Being positive [Archives:2007/1085/Viewpoint]

September 13 2007

Dominating news in Yemeni press draw a very gloomy picture of Yemen. There are endless demonstrations for various reasons, there are conflicts and troubled areas, there are political ploys and selfish games tc.

The state of unrest worries me, and worries any person who cares about Yemen or has an interest in the welfare of the country. How can the situation be mitigated without much loss, is the question. And a very difficult one especially that trouble is on several frontiers.

The gloomy picture painted by media and politicians as well as everyday experiences give us the feeling that Yemen is on the verge of collapse. Natural resources are being exhausted, and people's tolerance to hunger and deteriorating living conditions is wearing thin. This causes unrest, and the opposition takes real good advantage of the situation in order to create change.

However, all of this is only one side of the story. Recently I have met with extraordinary people working in the government who are trying hard t make things better. I am definitely not talking about politicians, I am talking about professional specialists working in different sectors who are usually not in the lime light and whose efforts most of the time goes unnoticed.

If Yemen is on the verge of collapse, then why are those people doing what they are doing to ensure a better future for the generations to come. For example, why would the traffic authority coupled with the technical department of the municipality work around the clock to materialize a 20 years long plan that would change the features of Sana'a drastically? Why would the director of the rural water projects improvise a scheme to modernize the working process, and ensure people's applications are smoothly executed? Why would ministry of water and environment expand the only water treatment plant in Sana'a in order to minimize the water waste in the capital city?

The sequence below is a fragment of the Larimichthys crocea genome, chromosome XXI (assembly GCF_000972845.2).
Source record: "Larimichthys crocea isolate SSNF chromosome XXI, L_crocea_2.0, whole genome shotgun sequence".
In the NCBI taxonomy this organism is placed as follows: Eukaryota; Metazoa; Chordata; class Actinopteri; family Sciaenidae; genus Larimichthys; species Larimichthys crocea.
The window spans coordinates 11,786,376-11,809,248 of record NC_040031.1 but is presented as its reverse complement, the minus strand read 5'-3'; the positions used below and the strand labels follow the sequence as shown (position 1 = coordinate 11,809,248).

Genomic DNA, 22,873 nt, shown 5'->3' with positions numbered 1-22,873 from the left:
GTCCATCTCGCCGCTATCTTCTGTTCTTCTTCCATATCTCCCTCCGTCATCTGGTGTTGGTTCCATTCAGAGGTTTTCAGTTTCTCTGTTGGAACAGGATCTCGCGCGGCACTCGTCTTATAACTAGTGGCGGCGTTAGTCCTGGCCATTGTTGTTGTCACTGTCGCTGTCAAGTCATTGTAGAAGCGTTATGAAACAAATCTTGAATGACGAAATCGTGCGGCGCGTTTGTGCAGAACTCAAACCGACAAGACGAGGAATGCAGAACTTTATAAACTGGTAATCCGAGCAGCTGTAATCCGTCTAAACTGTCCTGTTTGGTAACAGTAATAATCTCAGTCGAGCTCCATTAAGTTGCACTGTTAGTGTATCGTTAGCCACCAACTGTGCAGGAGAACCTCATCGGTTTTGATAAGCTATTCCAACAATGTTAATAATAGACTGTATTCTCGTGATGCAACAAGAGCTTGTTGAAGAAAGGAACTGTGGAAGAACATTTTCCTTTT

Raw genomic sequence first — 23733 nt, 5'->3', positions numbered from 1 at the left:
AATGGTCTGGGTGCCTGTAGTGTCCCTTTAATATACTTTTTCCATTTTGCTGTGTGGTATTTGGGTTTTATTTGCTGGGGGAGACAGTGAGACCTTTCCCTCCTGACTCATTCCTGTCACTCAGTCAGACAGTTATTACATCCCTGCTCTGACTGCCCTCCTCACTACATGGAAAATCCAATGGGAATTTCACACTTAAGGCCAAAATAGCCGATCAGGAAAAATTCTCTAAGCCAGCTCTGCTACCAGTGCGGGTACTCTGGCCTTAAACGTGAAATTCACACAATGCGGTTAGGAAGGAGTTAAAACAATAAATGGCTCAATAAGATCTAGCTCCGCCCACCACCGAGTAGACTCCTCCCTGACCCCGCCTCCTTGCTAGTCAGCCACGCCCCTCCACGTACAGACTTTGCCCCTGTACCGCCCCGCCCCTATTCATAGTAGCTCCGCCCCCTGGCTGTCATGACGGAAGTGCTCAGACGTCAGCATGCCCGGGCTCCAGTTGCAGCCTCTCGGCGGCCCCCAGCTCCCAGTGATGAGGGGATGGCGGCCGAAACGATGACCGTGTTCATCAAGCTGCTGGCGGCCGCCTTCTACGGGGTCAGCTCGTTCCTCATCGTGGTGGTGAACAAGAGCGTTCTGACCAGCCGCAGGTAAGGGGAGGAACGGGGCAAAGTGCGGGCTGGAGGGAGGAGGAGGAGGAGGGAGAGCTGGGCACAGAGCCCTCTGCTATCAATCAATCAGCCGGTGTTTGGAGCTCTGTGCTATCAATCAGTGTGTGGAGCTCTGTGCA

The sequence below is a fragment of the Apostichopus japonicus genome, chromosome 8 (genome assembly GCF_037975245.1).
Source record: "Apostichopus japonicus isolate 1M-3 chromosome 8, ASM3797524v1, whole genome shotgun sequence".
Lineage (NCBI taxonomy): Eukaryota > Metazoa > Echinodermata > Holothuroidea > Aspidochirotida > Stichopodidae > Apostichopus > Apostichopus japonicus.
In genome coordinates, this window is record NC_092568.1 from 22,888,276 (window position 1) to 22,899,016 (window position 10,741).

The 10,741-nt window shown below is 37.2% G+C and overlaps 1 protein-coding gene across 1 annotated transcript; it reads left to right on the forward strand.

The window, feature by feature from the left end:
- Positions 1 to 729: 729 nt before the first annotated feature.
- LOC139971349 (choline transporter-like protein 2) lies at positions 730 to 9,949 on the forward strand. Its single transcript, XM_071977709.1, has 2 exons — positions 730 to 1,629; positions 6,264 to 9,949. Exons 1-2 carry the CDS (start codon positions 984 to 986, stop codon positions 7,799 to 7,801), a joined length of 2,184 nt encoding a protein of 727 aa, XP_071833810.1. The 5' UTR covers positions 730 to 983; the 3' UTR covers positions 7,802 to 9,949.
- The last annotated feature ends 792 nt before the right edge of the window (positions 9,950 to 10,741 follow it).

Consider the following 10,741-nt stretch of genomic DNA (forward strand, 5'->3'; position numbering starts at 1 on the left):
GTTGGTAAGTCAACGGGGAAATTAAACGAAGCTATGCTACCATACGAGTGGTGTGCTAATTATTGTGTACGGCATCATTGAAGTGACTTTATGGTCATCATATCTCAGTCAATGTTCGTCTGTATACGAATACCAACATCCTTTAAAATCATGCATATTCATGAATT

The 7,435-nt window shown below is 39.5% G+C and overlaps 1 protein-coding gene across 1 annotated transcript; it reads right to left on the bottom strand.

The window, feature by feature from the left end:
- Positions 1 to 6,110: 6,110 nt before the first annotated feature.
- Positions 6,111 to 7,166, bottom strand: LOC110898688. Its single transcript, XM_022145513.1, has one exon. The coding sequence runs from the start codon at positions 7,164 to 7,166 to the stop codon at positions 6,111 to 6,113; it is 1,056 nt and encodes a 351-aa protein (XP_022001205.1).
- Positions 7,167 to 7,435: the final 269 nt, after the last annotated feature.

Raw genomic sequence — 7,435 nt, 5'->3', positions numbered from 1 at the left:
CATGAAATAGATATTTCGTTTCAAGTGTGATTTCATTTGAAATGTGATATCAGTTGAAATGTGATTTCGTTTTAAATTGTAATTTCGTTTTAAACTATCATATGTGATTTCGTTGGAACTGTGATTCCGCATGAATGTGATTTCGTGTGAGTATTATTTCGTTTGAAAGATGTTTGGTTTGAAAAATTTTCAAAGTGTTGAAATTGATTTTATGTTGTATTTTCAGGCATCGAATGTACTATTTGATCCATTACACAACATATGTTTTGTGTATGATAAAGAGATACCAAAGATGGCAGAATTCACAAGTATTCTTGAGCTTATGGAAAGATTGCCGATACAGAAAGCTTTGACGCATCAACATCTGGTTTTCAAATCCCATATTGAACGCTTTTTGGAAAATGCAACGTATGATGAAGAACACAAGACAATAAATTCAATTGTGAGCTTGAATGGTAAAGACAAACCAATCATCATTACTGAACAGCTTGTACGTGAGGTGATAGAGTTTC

You will soon read about all these projects and efforts in a constructive way during the coming weeks. Yet the point is: let's not indulge too much in blaming the government as a whole for everything that is not working. Let's not blame the municipality for the unclean roads while we encourage our children to throw rubbish in the streets. And let's not complain about power cuts when we don't take time to turn the lights off when we leave the room.

Unfortunately Yemeni culture is a very dependant one which lacks initiatives and does not encourage self-motivation. We need to see what's wrong, find out what we as a community and as individuals can do to make it better. and while doing this, let's not forget to praise the efforts of those who are trying to make a difference.